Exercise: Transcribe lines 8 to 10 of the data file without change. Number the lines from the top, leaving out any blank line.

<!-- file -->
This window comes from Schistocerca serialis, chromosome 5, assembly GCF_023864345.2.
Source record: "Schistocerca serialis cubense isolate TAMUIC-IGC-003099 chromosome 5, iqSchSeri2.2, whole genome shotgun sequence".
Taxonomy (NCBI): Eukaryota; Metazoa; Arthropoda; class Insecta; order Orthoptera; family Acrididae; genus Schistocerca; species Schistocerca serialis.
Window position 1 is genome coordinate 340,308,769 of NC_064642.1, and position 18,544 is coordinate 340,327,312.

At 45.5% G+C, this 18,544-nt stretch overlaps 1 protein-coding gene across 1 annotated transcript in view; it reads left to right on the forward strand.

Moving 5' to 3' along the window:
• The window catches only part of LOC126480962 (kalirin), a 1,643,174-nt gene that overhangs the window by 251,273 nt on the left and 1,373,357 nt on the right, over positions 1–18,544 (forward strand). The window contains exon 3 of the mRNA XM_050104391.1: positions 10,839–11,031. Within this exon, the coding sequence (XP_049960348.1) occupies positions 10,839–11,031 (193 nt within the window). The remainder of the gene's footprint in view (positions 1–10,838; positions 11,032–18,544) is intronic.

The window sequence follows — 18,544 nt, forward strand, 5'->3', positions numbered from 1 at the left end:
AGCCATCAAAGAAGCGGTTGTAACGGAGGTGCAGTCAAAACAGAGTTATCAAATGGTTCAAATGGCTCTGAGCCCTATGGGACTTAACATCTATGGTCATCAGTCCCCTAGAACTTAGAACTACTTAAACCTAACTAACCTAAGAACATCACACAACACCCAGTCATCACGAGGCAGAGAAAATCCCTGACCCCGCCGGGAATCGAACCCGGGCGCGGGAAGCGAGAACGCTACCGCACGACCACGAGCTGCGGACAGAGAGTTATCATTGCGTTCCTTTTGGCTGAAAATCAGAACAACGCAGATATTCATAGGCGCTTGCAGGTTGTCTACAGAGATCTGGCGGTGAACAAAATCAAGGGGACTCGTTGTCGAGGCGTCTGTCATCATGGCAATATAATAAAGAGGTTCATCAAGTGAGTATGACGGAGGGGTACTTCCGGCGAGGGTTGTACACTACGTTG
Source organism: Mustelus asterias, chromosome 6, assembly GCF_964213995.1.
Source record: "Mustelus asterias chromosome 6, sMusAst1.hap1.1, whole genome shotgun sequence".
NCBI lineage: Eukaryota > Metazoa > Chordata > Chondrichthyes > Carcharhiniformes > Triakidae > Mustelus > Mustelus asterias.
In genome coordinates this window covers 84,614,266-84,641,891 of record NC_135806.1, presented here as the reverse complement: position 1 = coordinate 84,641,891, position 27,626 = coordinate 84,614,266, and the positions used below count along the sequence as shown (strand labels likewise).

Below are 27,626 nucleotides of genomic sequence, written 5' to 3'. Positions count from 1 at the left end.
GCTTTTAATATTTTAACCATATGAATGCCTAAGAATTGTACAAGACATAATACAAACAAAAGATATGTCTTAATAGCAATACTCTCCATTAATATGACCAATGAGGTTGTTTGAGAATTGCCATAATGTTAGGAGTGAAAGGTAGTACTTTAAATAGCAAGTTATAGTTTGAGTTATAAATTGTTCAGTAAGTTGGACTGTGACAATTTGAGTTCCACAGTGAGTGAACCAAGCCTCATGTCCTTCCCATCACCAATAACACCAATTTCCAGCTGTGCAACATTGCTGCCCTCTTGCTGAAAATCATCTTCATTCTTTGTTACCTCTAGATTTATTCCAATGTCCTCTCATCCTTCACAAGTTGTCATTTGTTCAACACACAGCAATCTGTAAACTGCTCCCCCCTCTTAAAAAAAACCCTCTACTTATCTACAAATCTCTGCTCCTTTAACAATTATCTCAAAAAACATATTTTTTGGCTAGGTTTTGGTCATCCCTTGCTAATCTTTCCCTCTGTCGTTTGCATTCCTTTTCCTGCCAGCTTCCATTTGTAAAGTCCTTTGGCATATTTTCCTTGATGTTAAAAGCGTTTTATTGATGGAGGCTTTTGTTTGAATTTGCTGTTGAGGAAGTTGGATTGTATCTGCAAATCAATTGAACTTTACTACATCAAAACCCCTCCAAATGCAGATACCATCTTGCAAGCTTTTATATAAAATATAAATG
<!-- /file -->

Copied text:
The window sequence follows — 18,544 nt, forward strand, 5'->3', positions numbered from 1 at the left end:
AGCCATCAAAGAAGCGGTTGTAACGGAGGTGCAGTCAAAACAGAGTTATCAAATGGTTCAAATGGCTCTGAGCCCTATGGGACTTAACATCTATGGTCATCAGTCCCCTAGAACTTAGAACTACTTAAACCTAACTAACCTAAGAACATCACACAACACCCAGTCATCACGAGGCAGAGAAAATCCCTGACCCCGCCGGGAATCGAACCCGGGCGCGGGAAGCGAGAACGCTACCGCACGACCACGAGCTGCGGACAGAGAGTTATCATTGCGTTCCTTTTGGCTGAAAATCAGAACAACGCAGATATTCATAGGCGCTTGCAGGTTGTCTACAGAGATCTGGCGGTGAACAAAATCAAGGGGACTCGTTGTCGAGGCGTCTGTCATCATGGCAATATAATAAAGAGGTTCATCAAGTGAGTATGACGGAGGGGTACTTCCGGCGAGGGTTGTACACTACGTTG
Source organism: Mustelus asterias, chromosome 6, assembly GCF_964213995.1.